Sadia sought asylum in Germany, where she already had her brothers and friends, and moved to Berlin over three years ago
Sadia Bromand (Pic Courtesy: @sadiabromand1/Twitter)
At a time when women in Afghanistan are living under oppression, not allowed to even pursue secondary education, Berlin-based boxer Sadia Bromand is "fighting" for her compatriots by participating in boxing events with the ultimate goal of winning a medal for her country at the Olympics.
Sadia sought asylum in Germany, where she already had her brothers and friends, and moved to Berlin over three years ago.
For women, life in Afghanistan has become a nightmare since the Taliban came to power in 2021. The Taliban government has banned women's sports, labelling them as "un-Islamic". It has also banned women from pursuing secondary and university education.
"I want to reach the final and go for the gold. This fight is not only for me but for all the Afghani girls back home," said Sadia, who is the lone boxer from Afghanistan in the ongoing Women's World Championships.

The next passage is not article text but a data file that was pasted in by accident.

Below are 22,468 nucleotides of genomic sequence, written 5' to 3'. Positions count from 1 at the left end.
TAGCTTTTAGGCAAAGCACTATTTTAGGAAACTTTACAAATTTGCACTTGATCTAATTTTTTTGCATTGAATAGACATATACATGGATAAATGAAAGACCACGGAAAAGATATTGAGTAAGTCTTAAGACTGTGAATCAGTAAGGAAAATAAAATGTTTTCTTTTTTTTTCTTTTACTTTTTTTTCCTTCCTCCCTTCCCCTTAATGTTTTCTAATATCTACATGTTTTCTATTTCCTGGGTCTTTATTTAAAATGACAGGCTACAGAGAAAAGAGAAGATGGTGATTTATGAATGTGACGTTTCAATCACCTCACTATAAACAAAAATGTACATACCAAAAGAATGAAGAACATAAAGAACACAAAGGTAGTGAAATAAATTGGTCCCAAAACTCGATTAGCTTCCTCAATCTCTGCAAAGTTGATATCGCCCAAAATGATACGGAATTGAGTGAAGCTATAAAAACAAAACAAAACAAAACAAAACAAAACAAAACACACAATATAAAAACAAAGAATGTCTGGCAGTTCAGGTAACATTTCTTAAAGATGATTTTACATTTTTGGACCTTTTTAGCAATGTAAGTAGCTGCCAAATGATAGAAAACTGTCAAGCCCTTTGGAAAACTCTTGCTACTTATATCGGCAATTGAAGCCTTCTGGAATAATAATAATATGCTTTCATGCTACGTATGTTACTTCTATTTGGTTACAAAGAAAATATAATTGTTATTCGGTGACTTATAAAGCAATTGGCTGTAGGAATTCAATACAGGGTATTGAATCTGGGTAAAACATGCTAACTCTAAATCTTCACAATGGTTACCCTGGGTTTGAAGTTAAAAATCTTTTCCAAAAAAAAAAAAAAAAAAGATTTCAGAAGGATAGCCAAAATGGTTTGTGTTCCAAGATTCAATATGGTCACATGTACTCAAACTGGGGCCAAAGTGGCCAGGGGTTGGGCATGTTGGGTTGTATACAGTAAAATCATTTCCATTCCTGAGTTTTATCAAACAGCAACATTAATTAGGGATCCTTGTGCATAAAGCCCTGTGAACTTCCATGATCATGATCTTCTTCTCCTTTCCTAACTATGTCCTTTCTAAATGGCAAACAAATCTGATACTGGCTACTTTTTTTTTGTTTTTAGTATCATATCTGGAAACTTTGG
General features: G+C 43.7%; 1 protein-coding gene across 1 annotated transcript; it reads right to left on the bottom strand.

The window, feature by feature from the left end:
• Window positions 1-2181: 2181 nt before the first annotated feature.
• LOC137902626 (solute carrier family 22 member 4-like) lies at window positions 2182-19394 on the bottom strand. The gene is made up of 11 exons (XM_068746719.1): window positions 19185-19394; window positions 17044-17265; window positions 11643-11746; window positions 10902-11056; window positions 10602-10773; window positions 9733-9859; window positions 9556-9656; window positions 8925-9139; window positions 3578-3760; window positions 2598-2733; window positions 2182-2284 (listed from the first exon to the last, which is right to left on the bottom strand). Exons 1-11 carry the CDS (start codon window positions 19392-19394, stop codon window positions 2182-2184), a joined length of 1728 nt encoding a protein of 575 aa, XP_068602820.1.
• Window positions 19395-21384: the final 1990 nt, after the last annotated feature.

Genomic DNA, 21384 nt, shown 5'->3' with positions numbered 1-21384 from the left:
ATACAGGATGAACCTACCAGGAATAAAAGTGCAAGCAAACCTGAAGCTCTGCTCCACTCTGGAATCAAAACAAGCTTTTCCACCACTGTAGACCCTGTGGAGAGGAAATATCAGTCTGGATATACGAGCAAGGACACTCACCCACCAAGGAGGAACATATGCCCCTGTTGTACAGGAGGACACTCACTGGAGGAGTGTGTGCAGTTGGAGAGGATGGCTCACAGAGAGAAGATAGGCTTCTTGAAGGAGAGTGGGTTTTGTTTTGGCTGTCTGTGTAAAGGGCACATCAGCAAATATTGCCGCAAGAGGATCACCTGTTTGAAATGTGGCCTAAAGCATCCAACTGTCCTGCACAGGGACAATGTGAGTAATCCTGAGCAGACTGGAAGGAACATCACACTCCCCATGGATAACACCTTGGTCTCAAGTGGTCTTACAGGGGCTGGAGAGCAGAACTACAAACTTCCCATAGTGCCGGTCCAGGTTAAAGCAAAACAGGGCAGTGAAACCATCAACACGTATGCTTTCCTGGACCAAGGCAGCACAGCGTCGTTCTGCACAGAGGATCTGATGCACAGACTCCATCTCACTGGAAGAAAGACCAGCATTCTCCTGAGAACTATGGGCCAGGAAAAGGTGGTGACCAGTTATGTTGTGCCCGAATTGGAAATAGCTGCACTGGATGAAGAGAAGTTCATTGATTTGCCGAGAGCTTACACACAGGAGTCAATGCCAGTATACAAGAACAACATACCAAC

"As you know, since the Taliban took over, women haven't gotten any rights to go to school or let alone do any sports so this fight is basically for them and the gold will be for them."
Also Read: International Women's Day 2023: Afghanistan is world's most repressive country for women, says United Nations
The featherweight boxer started her career as a sprinter before she took up boxing.
"My long-term goal is to play at the Olympics and get a medal."
Sadia is currently studying journalism. She worked in the sports division of a women's TV channel in Afghanistan, which made her an easy target under the new Taliban regime.
"The reason why I left Afghanistan is first because of the Taliban and the second reason is that I was also a journalist in Afghanistan and female journalism is pretty much you could say banned in Afghanistan.
"The Taliban, if they had come over before I left, they would have definitely harmed me because I am a journalist."
Despite not getting any support from her country, Sadia wants to continue boxing for Afghanistan.
"I am an Afghan, I was born there, studied there, and trained as a boxer in Afghanistan. Because there are no rights now for Afghan women to play or study, I want to show this support and dedicate this fight to them."
Sadia will face Turkey's Turhan Elif Nur in her opening bout on Sunday.
"After I joined the Afghan national boxing team, a lot of the girls were inspired to follow my footsteps, we had a full team but unfortunately the Taliban took over, and then just everyone stopped training.
"The only reason I can fight and I'm participating in this tournament is because I'm German-based. If I was in Afghanistan I wouldn't have this opportunity right now."